To generate the lyso form lipoproteins, at least one additional enzyme is necessary. After the production of diacyl lipoproteins by Lgt and Lsp, either transacylase, which acts on diacyl lipoprotein, or a combination of Lnt and deacylase, which acts on triacyl lipoproteins, may be involved in the synthesis of the lyso form (Fig. 3). At present, we do not know which pathway is more feasible for the generation of the lyso forms of lipoproteins in vivo. However, structural data may resolve this issue because lyso form lipoproteins exhibit a fatty acid preference [16]. In L. bulgaricus, the 18 : 1 fatty acid is predominant in amide-linked fatty acids of lipoproteins (Table 1) and is the major species in the sn-1 acyl chain of phospholipids as well. Therefore, the putative transacylase of L. bulgaricus may transfer 18 : 1-acyl group from the R1 (sn-1) position of diacyl lipoproteins [16]. However, the ester-linked fatty acid of the lyso form lipoproteins in L. bulgaricus is also 18 : 1, which is not a major sn-2 acyl chain of phospholipids, implying that Lnt (but not transacylase) might carry out the N-acylation of lipoproteins in L. bulgaricus, followed by the preferential removal of the R2 (sn-2) acyl chain from the triacylated intermediates, probably by a deacylase. By contrast, because 15 : 0 or 16 : 0 fatty acids are predominant among the amide-linked fatty acids of B. cereus or E. faecalis lipoproteins, respectively (Table 1), and are the major species in the sn-2 acyl chain of the phospholipids in the respective bacteria, the putative transacylase may transfer the 15 : 0 (or 16 : 0) fatty acid to the α-amino group from the R2 (sn-2) position of the S-diacylglyceryl group of the diacylated intermediates. The remaining R1 (sn-1) acyl chain composition is consistent with the R1 acyl chain composition of the lyso form of lipoproteins. Alternatively, the putative Lnt may transfer the fatty acid from the R2 (sn-2) position of phospholipids, if phospholipids are substrates of Lnt, and a deacylase may remove the R2 acyl chain (15 : 0 or 16 : 0) from the triacylated intermediate.

Translocation of lipoproteins to the outer cell envelope in Gram-negative bacteria

Translocation by the Lol system

In Gram-negative diderm Proteobacteria, most mature lipoproteins are translocated from the outer leaflet of the cytoplasmic membrane to the inner leaflet of the outer membrane via localization of lipoprotein (Lol) machinery. This translocation mechanism has been studied extensively and reviewed previously [90, 91]. In E. coli, the Lol system consists of an ABC transporter-like LolCDE complex that is embedded in the inner membrane [92], the soluble chaperone protein LolA in the periplasm [93] and a receptor lipoprotein LolB that anchors on the inner leaflet of the outer membrane [94]. Initially, a triacyl lipoprotein is recognized by LolCDE and is transferred to LolA depending on ATP hydrolysis by LolCDE. The lipoprotein and LolA form a water-soluble complex that traverses the periplasm to the outer membrane by simple diffusion. Then, LolA transfers the lipoprotein to LolB in a mouth-to-mouth manner at the outer membrane. Finally, the lipoprotein is translocated to the outer membrane from LolB via an unknown mechanism. All of the components in the Lol system are essential for E. coli growth [95-97].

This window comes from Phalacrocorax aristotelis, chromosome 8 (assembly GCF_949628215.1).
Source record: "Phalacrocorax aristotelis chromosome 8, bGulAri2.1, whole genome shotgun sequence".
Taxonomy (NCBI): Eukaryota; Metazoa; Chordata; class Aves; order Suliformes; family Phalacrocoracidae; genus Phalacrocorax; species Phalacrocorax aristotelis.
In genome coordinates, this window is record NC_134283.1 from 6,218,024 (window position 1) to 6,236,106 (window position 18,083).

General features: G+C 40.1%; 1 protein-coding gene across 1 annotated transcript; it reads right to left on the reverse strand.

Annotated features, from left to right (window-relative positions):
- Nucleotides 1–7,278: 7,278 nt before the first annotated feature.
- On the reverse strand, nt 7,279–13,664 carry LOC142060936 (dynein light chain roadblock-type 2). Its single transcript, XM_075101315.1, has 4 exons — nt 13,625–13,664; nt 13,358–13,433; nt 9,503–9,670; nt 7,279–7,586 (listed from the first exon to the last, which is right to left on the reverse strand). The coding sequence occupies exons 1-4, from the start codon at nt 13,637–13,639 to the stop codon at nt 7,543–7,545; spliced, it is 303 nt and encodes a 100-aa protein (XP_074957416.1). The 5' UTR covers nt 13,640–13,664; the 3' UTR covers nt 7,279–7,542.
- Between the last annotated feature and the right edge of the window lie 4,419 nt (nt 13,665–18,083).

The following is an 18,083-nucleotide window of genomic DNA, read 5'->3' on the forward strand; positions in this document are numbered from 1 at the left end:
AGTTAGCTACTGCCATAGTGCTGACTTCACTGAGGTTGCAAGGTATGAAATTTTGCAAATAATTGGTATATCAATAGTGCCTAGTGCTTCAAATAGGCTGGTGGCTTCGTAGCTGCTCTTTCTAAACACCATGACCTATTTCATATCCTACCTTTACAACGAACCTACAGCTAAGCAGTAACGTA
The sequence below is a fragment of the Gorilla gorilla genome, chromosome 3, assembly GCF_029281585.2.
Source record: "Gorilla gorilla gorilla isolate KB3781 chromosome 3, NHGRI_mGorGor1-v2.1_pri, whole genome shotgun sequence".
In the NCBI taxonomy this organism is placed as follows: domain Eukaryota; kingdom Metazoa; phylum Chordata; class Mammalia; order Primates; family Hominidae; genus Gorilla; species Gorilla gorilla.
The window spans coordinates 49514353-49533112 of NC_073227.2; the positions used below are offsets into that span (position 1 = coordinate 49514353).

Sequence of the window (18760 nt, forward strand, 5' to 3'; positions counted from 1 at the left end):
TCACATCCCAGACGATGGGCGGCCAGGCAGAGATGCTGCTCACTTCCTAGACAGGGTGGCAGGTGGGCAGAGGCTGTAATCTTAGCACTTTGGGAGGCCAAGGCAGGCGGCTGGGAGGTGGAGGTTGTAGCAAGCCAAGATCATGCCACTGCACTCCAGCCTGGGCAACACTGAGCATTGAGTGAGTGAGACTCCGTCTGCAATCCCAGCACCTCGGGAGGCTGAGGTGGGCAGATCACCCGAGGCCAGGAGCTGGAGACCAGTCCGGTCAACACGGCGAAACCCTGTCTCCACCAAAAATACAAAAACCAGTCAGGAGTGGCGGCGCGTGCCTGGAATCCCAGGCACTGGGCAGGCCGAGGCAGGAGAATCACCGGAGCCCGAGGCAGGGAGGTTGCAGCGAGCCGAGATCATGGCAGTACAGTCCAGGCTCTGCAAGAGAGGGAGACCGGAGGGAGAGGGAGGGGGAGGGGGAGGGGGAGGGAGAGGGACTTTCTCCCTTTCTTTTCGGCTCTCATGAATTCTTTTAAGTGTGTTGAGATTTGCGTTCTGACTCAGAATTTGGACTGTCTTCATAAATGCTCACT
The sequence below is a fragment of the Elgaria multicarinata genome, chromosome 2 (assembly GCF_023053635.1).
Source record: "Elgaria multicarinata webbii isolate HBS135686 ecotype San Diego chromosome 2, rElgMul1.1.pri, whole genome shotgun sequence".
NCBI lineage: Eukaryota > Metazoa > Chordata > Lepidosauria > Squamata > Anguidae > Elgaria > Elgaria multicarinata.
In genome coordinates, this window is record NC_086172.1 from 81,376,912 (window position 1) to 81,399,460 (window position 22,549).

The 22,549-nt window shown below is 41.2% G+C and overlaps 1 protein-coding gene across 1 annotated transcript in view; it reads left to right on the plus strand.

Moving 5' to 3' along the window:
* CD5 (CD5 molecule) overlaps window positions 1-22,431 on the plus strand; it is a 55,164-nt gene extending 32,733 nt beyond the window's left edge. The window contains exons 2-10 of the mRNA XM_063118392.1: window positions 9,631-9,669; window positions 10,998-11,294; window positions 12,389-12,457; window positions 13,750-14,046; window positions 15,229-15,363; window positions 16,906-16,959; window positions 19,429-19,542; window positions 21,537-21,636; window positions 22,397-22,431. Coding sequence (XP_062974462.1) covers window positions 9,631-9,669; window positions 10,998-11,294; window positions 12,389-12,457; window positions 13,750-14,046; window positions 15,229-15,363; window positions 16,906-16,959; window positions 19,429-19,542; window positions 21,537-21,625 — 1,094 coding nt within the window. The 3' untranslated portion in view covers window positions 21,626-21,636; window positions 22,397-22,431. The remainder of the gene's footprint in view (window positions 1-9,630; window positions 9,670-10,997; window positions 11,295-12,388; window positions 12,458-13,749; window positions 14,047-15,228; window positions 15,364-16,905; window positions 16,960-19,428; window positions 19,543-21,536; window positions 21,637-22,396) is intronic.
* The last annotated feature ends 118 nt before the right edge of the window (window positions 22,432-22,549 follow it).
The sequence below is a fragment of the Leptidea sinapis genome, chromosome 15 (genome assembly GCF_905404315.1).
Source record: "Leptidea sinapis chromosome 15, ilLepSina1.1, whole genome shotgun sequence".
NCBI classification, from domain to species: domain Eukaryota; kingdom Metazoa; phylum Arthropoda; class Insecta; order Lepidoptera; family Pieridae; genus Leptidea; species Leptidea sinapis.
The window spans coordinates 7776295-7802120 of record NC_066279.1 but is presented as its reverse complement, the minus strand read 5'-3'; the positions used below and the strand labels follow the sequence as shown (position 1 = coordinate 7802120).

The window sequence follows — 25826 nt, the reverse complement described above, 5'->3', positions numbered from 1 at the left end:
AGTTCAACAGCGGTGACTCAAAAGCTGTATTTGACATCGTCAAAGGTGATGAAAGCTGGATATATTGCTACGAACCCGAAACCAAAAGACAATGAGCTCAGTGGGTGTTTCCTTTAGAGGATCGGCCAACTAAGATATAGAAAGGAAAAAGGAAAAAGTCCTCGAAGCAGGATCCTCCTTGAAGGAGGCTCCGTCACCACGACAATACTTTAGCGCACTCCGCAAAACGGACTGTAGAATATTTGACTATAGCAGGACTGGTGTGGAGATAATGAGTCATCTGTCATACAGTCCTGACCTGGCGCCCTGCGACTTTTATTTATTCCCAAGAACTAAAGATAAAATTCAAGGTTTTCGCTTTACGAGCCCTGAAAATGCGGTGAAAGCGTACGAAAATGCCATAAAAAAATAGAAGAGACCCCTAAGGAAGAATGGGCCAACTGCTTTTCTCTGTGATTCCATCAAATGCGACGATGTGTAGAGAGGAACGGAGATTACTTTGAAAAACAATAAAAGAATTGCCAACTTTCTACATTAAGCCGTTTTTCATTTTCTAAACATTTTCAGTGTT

The residue next to the lipid-modified cysteine functions as the sorting signal for lipoproteins in E. coli [98]. Lipoproteins having Asp at the +2 position are retained in the inner membrane, whereas lipoproteins having other amino acids at position +2 are translocated via the Lol system. Thus, the Asp at +2 functions as a LolCDE avoidance signal. By contrast, Lys at +3 and Ser at +4 constitute the avoidance signal in P. aeruginosa [99]. This type of sorting signal encoded in the N-terminal amino acid(s) of lipoproteins is seen in Enterobacteriaceae [100].

When Sutcliffe et al. [6] carried out bioinformatics analyses, they observed that the LolA orthologue is conserved in Proteobacteria and is also found in other bacteria, including Bacteroidetes and Spirochaetes. Unexpectedly, small parts of Firmicutes possess the LolA homologue in their genomes despite the absence of the outer membrane. On the other hand, LolB orthologues are only detected in β-, γ- and δ-Proteobacteria. This phylogenetic analysis suggests that there may be another translocation system in other bacteria [6].

Translocating lipoproteins to the cell surface of Gram-negative bacteria